When Adventure Time announces an episode featuring The Magic Man it always graces the creators of the show reason to become abstract and imaginative in a way that other episodes do not offer. Magic Man is a creature of pure chaos whose only limitations are his desires at the moment. With his magical power he can transfix any given scenario into something horrific, and here we finally see his backstory as well as the next chapter in Ice King's unraveling as Adventure Time's most sympathetic character. Magic cannot exist without madness in the land of Ooo and when you give yourself over to that power you lose control of yourself. Magic Man's hat, like Ice King's crown, is the origin of his destruction. He is not an evil man, but one being controlled by external forces. When his hat is removed later in the episode by Betty who had been working as Magic Man's assistant she also becomes infected with magic, and she is now in the same boat as her former lover Simon (Ice King). If this all sounds convoluted it's because it is impossible to explain the complexities of Adventure Time's backstory as it goes far beyond the depth of most shows by consistently building upon narrative threads and characters, sometimes even seasons apart. What truly makes "You Forgot Your Floaties" a classic episode of the shows willingness to engage with the absurd. In a dream sequence Betty finds herself in a monochrome world of black and white (resembling a soulless Yellow Brick Road) before slowly being sucked into the mouth of a statue resembling Magic Man after she dons a mask of his deceased wife who is later revealed to be at the center of his need to meddle with magic. Monsters appear later, and they sift in and out of phases of dreamspace, meeting up with gods and rulers alike, until finally coming upon Ice King's muted voice speaking in severe close-up (in an homage to Robert Altman's 3 Women of all things) about the presence and core of magic. Betty takes that risk of madness to try to save Ice King when she steals magic man's hat. She already suffers under the effects as her eyes glaze over and her sense of self drowns in power. This is all setting up a later confrontation between Betty and Simon where they will likely confront their past and their future, and a storyline that Adventure Time has been playing with since the beginning of the show may finally come to a close. ,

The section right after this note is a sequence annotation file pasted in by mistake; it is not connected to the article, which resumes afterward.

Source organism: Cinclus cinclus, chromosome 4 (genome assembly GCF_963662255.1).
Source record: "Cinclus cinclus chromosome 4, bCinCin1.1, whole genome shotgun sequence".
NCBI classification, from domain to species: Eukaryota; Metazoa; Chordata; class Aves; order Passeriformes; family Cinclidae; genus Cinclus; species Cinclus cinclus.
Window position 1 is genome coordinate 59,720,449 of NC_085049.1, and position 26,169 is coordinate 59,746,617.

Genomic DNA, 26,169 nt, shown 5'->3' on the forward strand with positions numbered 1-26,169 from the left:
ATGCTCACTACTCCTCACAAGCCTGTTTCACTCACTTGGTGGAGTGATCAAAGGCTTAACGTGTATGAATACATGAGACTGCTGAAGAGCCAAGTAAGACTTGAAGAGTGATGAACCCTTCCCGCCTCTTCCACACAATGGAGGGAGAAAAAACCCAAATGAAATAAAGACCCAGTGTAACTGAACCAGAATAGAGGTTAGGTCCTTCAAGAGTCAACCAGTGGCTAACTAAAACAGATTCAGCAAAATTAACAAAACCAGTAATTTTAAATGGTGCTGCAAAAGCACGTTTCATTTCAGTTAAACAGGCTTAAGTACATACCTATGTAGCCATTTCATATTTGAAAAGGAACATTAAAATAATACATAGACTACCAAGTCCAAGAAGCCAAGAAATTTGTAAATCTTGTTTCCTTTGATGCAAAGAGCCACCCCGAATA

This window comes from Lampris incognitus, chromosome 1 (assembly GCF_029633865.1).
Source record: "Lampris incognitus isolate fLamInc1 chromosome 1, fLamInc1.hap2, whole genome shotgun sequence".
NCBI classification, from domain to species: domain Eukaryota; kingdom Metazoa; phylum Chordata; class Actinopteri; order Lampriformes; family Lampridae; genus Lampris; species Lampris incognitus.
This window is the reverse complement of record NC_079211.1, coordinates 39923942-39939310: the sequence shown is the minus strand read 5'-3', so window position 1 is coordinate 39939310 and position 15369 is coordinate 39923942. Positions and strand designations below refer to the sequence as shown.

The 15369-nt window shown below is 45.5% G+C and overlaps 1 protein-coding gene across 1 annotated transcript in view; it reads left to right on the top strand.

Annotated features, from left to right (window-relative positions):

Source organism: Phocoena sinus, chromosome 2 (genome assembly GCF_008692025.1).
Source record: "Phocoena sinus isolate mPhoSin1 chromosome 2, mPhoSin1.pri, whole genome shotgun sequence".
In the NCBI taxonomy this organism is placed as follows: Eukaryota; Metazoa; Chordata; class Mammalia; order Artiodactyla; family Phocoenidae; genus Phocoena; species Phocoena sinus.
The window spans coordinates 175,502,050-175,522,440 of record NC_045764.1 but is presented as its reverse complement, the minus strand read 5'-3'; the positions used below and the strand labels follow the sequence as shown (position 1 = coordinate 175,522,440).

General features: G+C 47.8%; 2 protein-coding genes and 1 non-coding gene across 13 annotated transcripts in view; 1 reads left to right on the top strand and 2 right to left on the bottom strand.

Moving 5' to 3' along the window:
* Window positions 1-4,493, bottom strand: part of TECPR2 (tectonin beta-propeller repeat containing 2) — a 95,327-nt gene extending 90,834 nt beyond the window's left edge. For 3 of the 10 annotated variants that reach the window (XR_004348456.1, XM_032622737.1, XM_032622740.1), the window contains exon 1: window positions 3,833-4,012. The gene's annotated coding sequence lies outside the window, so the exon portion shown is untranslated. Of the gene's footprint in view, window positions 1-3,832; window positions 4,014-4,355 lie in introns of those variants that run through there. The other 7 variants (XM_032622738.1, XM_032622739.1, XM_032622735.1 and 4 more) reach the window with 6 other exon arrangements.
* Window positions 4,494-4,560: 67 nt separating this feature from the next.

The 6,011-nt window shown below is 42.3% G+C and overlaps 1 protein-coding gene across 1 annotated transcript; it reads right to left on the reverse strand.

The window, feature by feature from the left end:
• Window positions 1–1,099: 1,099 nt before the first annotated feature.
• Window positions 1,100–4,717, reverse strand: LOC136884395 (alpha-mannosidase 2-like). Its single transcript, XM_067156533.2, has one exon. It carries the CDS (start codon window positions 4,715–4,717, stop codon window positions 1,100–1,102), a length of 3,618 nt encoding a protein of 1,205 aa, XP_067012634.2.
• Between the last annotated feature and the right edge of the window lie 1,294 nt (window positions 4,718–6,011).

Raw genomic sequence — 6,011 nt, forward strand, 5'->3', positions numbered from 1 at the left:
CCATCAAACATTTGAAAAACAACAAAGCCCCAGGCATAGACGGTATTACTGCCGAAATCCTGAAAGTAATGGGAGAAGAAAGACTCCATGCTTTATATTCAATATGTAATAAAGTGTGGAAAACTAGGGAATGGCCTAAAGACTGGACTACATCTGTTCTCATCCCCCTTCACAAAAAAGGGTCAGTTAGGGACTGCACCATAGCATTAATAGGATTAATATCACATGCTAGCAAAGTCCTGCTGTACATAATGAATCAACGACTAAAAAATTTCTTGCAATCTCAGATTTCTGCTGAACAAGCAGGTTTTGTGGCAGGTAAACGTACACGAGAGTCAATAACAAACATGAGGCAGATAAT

Mikki Kendall (follow her on twitter, @Karnythia) tweeted shortly after the video for "Bitch Better Have My Money" dropped that Black Women hardly ever occupy the space of anti-hero outside of the music video space, and she's absolutely right. Only Pam Grier comes to mind when I think of the Black Woman Anti-Hero, but many more come to mind when asking the question of white women, and one would need to go no further than looking at last year's Amy Dunne from David Fincher's Gone Girl. It's appropriate to bring up Gone Girl, because the image of a woman caked in triumphant blood bookends both this video and the height of Amy Dunne's revenge. The image of a woman taking back what was hers by becoming violent can be a powerful image, and I think Rihanna's extreme close-up is one of the best single images in all of cinema this year. Rihanna shows a clear understanding of the types of influences that are sprinkled throughout Bitch Better Have My Money like Nicholas Winding Ref's penchant for neon coloured violence as seen in Only God Forgives, the seaside excess of something like Wolf of Wall Street or the Tarantino-esque still captures of characters like Mads Mikkelson's "The Bitch" as seen here. Rihanna refashions all these cinematic tools into a point blank statement that is only strengthened by her song's directness. It's totally cinema of her power, and what happens when you get in her way. It's anti-heroic, and it's also exhilarating. God only knows what else Rihanna might have in mind when it comes to movies, but if this is any indication she has the talent to take the world by storm.
Other Movies, Television Shows, Music Vidoes, etc that will stick with me
Michael Mann's "Blackhat"
Takashi Miike's "As the God's Will"
Sean Baker's "Tangerine"
Peter Strickland's "The Duke of Burgundy"
The Wachowski's "Sense8"
Mad Men: "The Milk and Honey Route"
Penny Dreadful: "Fresh Hell"
Better Call Saul: "Marco"
NXT: "Sasha Banks vs. Becky Lynch"
NXT: "Hideo Itami's Wrestlemania Experience"
"Wrestling Isn't Wrestling"